|Columbia University Archives|
At a Glance
Letters written by Charity Clarke Moore and one letter and a diary written by her son Clement Clarke Moore. Charity Moore's letters range in date from 1767 to 1834 and were written to her sister, Lady Mary Clarke Vassal Affleck and other members of her family and friends. They are personal in nature dealing with family affairs and day to day events. Of the same character is Clement Moore's letter which was written to his cousin, Lady Mary Elizabeth Fox Powys Lilford in November 1840. The diary contains brief entries from 20 November 1856 to 8 July 1863, two days before his death. It is mainly a record of the weather, the temperature, and his benefactions. The letters are all mounted on the blank leaves of one volume and the diary occupies a second volume. Also included are nine volumes from the library of Benjamin Moore.
Using the Collection
Rare Book and Manuscript Library
Restrictions on Access
This collection is located on-site.
This collection has no restrictions.
Terms Governing Use and Reproduction
Single photocopies may be made for research purposes. The RBML maintains ownership of the physical material only. Copyright remains with the creator and his/her heirs. The responsibility to secure copyright permission rests with the patron.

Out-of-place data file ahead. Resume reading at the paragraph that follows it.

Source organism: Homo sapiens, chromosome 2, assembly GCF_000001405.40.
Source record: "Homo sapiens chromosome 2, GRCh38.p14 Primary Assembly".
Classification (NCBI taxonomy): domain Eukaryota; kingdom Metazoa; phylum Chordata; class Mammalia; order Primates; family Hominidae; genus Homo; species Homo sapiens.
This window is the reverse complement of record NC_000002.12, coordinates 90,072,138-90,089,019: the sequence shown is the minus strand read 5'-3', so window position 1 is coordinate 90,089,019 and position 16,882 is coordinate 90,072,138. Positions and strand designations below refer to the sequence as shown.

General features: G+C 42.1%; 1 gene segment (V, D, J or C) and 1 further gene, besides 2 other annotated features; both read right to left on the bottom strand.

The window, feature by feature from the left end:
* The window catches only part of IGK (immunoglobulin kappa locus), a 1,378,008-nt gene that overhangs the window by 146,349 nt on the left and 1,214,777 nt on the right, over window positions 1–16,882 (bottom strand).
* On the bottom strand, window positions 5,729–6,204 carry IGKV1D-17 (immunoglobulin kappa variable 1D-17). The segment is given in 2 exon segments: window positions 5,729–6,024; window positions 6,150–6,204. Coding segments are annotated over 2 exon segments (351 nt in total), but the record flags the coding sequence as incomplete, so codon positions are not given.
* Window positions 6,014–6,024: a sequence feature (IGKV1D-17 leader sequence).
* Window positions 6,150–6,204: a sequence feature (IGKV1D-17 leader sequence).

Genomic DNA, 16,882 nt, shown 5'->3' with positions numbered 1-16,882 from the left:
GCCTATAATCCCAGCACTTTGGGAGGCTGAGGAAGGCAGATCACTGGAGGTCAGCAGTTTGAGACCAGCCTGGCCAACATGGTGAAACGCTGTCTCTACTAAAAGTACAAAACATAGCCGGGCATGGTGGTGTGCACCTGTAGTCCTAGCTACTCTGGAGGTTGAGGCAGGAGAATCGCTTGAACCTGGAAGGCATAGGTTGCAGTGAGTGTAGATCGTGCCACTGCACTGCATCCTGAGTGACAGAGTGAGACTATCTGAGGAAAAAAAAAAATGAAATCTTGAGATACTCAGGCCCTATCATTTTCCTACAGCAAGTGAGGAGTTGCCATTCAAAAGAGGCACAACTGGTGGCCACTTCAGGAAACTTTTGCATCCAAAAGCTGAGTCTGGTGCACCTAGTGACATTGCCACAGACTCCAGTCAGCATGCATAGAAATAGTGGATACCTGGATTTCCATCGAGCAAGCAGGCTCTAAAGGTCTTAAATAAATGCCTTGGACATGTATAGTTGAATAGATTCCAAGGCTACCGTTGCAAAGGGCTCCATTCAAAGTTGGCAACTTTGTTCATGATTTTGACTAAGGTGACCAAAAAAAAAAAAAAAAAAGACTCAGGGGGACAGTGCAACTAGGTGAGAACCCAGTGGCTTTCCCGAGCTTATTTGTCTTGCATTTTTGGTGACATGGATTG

Identification of specific item; Date (if known); Charity Clarke Moore and Clement Clarke Moore papers; Box and Folder; Rare Book and Manuscript Library, Columbia University Library.
These materials form part of the Columbiana Manuscripts (UA#0166) collection, Items #1 and #2 in Series I: Manuscript Volumes.
About the Finding Aid / Processing Information
Columbia University Libraries, Rare Book and Manuscript Library
Cataloged Christina Hilton Fenn 08/--/89.
History / Biographical Note
Biographical / Historical
Charity Moore Clarke was the wife of Bishop Benjamin Moore (1748-1816), President of Columbia College from 1801 to 1811. Their son was Clement Clarke Moore (1779-1863), who was the author of A COMPENDIOUS LEXICON OF THE HEBREW LANGUAGE and 'TWAS THE NIGHT BEFORE CHRISTMAS.